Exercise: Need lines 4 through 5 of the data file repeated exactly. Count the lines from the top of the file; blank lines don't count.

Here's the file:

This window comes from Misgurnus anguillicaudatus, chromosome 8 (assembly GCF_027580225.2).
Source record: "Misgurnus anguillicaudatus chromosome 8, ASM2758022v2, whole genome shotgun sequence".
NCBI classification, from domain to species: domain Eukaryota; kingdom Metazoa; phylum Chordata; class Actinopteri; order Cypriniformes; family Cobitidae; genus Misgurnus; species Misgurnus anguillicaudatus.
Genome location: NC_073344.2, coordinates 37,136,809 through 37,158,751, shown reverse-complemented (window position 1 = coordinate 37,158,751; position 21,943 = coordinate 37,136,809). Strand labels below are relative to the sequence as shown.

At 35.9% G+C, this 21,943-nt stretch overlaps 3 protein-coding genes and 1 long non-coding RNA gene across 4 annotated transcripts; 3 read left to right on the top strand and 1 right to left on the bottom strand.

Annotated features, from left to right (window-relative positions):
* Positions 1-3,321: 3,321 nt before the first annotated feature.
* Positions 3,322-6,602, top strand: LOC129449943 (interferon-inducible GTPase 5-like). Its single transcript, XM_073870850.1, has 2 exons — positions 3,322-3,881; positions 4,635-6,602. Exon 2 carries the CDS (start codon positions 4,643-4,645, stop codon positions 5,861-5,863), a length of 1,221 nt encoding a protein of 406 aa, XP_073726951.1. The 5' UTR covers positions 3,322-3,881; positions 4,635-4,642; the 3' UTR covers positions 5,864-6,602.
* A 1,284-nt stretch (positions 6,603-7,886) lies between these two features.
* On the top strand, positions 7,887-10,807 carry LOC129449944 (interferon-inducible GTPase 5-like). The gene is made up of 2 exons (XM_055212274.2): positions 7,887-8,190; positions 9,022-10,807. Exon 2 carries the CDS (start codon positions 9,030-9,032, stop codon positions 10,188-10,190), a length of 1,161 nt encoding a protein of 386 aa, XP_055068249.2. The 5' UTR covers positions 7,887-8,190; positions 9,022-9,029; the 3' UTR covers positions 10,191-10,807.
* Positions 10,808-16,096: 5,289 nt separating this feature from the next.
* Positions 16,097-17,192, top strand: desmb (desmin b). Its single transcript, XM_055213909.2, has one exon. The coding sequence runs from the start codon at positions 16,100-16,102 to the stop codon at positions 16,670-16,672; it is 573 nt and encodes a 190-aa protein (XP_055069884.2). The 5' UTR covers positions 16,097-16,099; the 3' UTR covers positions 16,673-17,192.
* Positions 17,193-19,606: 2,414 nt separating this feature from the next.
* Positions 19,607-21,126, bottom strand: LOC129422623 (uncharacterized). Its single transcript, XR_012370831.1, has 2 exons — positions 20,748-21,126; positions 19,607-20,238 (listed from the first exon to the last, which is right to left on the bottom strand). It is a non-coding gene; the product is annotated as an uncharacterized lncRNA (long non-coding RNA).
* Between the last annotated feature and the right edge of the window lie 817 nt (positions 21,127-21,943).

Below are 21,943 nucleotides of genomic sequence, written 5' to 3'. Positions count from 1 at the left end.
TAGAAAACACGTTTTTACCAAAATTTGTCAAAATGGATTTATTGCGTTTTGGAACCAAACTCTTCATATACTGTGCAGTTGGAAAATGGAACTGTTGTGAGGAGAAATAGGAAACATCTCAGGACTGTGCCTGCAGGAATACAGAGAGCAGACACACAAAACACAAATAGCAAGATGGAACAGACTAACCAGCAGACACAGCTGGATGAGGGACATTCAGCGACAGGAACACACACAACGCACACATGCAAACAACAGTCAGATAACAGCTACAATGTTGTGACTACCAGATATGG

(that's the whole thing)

Genome location: NC_073344.2, coordinates 37,136,809 through 37,158,751, shown reverse-complemented (window position 1 = coordinate 37,158,751; position 21,943 = coordinate 37,136,809). Strand labels below are relative to the sequence as shown.

At 35.9% G+C, this 21,943-nt stretch overlaps 3 protein-coding genes and 1 long non-coding RNA gene across 4 annotated transcripts; 3 read left to right on the top strand and 1 right to left on the bottom strand.